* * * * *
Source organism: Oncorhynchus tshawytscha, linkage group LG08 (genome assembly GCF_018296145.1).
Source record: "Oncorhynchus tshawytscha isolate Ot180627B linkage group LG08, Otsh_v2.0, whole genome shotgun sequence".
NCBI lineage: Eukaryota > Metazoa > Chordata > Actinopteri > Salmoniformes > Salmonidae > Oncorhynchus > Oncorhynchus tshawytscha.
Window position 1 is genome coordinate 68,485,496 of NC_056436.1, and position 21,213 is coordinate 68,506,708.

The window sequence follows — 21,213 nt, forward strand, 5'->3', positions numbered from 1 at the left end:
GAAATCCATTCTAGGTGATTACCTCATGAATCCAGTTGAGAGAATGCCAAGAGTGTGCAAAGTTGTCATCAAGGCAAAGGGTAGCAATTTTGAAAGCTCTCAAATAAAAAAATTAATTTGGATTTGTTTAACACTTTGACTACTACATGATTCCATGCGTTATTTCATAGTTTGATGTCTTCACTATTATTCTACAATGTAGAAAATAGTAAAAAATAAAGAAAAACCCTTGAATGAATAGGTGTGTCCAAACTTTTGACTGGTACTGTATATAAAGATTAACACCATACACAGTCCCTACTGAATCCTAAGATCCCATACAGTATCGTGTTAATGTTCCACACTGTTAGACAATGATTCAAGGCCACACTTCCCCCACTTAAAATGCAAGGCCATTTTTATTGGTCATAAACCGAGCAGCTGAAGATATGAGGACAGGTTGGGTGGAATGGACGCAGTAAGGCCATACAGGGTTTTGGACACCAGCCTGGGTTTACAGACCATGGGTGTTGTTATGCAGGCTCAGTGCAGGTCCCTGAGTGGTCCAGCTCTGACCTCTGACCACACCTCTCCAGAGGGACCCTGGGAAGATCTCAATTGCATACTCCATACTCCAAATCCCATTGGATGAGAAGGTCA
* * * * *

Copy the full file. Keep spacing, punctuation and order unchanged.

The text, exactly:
Source organism: Oncorhynchus tshawytscha, linkage group LG08 (genome assembly GCF_018296145.1).
Source record: "Oncorhynchus tshawytscha isolate Ot180627B linkage group LG08, Otsh_v2.0, whole genome shotgun sequence".
NCBI lineage: Eukaryota > Metazoa > Chordata > Actinopteri > Salmoniformes > Salmonidae > Oncorhynchus > Oncorhynchus tshawytscha.
Window position 1 is genome coordinate 68,485,496 of NC_056436.1, and position 21,213 is coordinate 68,506,708.

The window sequence follows — 21,213 nt, forward strand, 5'->3', positions numbered from 1 at the left end:
GAAATCCATTCTAGGTGATTACCTCATGAATCCAGTTGAGAGAATGCCAAGAGTGTGCAAAGTTGTCATCAAGGCAAAGGGTAGCAATTTTGAAAGCTCTCAAATAAAAAAATTAATTTGGATTTGTTTAACACTTTGACTACTACATGATTCCATGCGTTATTTCATAGTTTGATGTCTTCACTATTATTCTACAATGTAGAAAATAGTAAAAAATAAAGAAAAACCCTTGAATGAATAGGTGTGTCCAAACTTTTGACTGGTACTGTATATAAAGATTAACACCATACACAGTCCCTACTGAATCCTAAGATCCCATACAGTATCGTGTTAATGTTCCACACTGTTAGACAATGATTCAAGGCCACACTTCCCCCACTTAAAATGCAAGGCCATTTTTATTGGTCATAAACCGAGCAGCTGAAGATATGAGGACAGGTTGGGTGGAATGGACGCAGTAAGGCCATACAGGGTTTTGGACACCAGCCTGGGTTTACAGACCATGGGTGTTGTTATGCAGGCTCAGTGCAGGTCCCTGAGTGGTCCAGCTCTGACCTCTGACCACACCTCTCCAGAGGGACCCTGGGAAGATCTCAATTGCATACTCCATACTCCAAATCCCATTGGATGAGAAGGTCA